Form of the Simple Present Tense


We add -s or -es to the base form of the verb in the third person singular.

I work >
You work >
He works >
She works >
It works > in an office.

We work >
You work >
They work >

Uses of the Simple Present Tense

Permanent truths

We use the Simple Present for statements that are always true:

  • Summer follows spring. Gases expand when heated.

'The present period'

We use the Simple Present to refer to events, actions or situations which are true in the present period of time and which, for all we know, may continue indefinitely. What we are saying, in effect, is 'this is the situation as it stands at present':

  • My father works in a bank. My sister wears glasses.

Habitual actions

The Simple Present can be used with or without an adverb of time to describe habitual actions, things that happen repeatedly:

  • I get up at 7. John smokes a lot.

We can be more precise about habitual actions by using the Simple Present with adverbs of indefinite frequency (always, never, etc.) or with adverbial phrases such as every day:

  • I sometimes stay up till midnight.

  • She visits her parents every day.

We commonly use the Simple Present to ask and answer questions which begin with How often?:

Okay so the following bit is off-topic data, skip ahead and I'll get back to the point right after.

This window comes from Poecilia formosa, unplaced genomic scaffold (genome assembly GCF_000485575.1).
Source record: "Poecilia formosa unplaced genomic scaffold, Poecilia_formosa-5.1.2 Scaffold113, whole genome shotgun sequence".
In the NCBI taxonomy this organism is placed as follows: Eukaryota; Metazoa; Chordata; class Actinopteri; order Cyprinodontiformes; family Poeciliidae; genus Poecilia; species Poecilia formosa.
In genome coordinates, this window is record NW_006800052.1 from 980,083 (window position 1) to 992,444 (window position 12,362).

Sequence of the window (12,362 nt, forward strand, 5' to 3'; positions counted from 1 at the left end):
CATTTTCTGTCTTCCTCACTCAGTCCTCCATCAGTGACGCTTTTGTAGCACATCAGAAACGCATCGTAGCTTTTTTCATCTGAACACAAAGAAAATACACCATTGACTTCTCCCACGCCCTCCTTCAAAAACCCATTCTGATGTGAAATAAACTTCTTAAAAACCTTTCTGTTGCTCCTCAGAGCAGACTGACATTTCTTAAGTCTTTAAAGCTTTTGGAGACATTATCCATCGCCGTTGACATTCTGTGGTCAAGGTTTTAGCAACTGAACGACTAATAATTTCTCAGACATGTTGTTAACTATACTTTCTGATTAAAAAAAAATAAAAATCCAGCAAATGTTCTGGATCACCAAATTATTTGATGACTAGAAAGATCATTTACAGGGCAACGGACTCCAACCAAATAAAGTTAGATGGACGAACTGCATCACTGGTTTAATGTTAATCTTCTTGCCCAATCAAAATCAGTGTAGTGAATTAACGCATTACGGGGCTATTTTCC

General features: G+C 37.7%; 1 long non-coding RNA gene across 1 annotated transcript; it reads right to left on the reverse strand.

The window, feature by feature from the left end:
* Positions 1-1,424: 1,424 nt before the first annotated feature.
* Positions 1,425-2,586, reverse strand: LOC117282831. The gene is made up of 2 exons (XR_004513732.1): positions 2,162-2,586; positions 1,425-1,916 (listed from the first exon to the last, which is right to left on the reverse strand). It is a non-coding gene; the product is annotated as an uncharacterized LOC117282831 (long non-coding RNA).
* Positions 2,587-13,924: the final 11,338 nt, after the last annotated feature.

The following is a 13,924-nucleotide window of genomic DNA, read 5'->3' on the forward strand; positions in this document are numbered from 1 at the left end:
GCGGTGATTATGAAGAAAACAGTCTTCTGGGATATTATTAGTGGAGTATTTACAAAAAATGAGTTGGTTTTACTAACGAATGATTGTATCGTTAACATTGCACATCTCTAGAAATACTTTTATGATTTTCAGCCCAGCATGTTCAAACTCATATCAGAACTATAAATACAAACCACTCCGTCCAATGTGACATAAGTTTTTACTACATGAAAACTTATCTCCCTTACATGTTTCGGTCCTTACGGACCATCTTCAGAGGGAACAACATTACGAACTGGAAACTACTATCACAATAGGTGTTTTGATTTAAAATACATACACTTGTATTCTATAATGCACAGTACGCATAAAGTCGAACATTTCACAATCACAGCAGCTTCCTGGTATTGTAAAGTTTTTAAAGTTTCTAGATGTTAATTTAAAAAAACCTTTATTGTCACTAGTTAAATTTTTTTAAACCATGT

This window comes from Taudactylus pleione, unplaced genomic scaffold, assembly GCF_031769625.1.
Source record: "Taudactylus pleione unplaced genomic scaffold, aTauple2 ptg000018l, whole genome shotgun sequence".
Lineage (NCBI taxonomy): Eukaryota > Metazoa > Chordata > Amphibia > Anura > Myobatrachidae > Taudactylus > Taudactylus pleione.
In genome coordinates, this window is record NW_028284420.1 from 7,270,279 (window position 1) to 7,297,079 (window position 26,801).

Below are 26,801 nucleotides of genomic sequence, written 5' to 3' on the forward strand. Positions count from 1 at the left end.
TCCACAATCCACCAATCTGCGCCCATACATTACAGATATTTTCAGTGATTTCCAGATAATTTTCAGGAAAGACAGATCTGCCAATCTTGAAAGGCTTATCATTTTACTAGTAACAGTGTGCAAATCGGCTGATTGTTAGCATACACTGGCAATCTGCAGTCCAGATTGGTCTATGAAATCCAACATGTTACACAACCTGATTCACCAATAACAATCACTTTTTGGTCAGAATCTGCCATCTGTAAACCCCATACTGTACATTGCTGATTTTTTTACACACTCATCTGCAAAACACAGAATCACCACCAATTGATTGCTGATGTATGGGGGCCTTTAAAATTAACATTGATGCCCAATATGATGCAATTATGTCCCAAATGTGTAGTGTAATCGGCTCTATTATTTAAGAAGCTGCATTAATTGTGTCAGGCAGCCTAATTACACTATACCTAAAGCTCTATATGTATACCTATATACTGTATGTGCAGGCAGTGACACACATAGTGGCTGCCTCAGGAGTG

• How often do you go to the dentist? - I go every six months.

Questions relating to habit can be asked with ever and answered with never:

  • Do you ever eat meat? - No, I never eat meat.


Future reference

This use is often related to timetables and programmes or to events in the calendar:

  • The exhibition opens on January 1st and closes on January 31st.

  • The concert begins at 7.30 and ends at 9.30.

  • We leave tomorrow at 11.15 and arrive at 17.50.

  • Wednesday, May 24th marks our 25th wedding anniversary.


Observations and declarations

We commonly use the Simple Present with stative and other verbs to make observations and declarations in the course of conversation: e.g.

  • I hope/assume/suppose/promise everything will be all right.

  • I bet you were nervous just before your driving test.

  • It says here that the police expect more trouble in the city.

  • I declare this exhibition open.

  • I see/hear there are roadworks in the street again.

  • I love you. I hate him.

  • We live in difficult times. - I agree.


Simple Present Tense in adverbial clauses of time: 'no future after temporals'

When the time clause refers to the future, we normally use the simple present after after, as soon as, before, by the time, directly, immediately, the moment, till, until and when where we might expect a Simple Future.

  • The Owens will move to a new flat when their baby is born.

  • I will go to the cinema after I finish my homework.

  • You will get the dessert as soon as you finish your dinner.